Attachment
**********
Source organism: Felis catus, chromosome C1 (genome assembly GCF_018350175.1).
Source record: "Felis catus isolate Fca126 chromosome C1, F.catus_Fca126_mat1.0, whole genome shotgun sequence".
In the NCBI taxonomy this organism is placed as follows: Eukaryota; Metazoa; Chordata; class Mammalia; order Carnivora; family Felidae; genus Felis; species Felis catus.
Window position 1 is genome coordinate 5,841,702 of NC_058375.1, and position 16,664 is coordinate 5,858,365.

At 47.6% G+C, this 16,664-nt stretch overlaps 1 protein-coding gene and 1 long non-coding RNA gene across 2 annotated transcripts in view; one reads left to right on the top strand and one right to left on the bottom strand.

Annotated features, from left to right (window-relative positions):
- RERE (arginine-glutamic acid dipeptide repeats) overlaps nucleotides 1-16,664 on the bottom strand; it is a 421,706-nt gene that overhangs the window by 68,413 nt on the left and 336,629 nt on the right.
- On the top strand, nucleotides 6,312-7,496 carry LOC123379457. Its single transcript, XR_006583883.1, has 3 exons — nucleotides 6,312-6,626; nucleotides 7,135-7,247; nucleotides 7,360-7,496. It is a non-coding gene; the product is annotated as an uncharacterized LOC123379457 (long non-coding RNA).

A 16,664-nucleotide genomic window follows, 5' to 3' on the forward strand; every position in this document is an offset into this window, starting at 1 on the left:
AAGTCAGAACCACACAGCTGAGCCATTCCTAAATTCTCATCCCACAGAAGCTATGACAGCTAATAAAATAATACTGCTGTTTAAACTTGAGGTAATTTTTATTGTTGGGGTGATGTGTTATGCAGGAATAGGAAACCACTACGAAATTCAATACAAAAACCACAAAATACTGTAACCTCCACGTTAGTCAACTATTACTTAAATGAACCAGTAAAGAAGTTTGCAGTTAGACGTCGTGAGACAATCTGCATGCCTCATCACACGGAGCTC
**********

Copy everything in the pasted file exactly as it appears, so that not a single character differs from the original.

Source organism: Felis catus, chromosome C1 (genome assembly GCF_018350175.1).
Source record: "Felis catus isolate Fca126 chromosome C1, F.catus_Fca126_mat1.0, whole genome shotgun sequence".
In the NCBI taxonomy this organism is placed as follows: Eukaryota; Metazoa; Chordata; class Mammalia; order Carnivora; family Felidae; genus Felis; species Felis catus.
Window position 1 is genome coordinate 5,841,702 of NC_058375.1, and position 16,664 is coordinate 5,858,365.

At 47.6% G+C, this 16,664-nt stretch overlaps 1 protein-coding gene and 1 long non-coding RNA gene across 2 annotated transcripts in view; one reads left to right on the top strand and one right to left on the bottom strand.

Annotated features, from left to right (window-relative positions):
- RERE (arginine-glutamic acid dipeptide repeats) overlaps nucleotides 1-16,664 on the bottom strand; it is a 421,706-nt gene that overhangs the window by 68,413 nt on the left and 336,629 nt on the right.
- On the top strand, nucleotides 6,312-7,496 carry LOC123379457. Its single transcript, XR_006583883.1, has 3 exons — nucleotides 6,312-6,626; nucleotides 7,135-7,247; nucleotides 7,360-7,496. It is a non-coding gene; the product is annotated as an uncharacterized LOC123379457 (long non-coding RNA).

A 16,664-nucleotide genomic window follows, 5' to 3' on the forward strand; every position in this document is an offset into this window, starting at 1 on the left:
AAGTCAGAACCACACAGCTGAGCCATTCCTAAATTCTCATCCCACAGAAGCTATGACAGCTAATAAAATAATACTGCTGTTTAAACTTGAGGTAATTTTTATTGTTGGGGTGATGTGTTATGCAGGAATAGGAAACCACTACGAAATTCAATACAAAAACCACAAAATACTGTAACCTCCACGTTAGTCAACTATTACTTAAATGAACCAGTAAAGAAGTTTGCAGTTAGACGTCGTGAGACAATCTGCATGCCTCATCACACGGAGCTC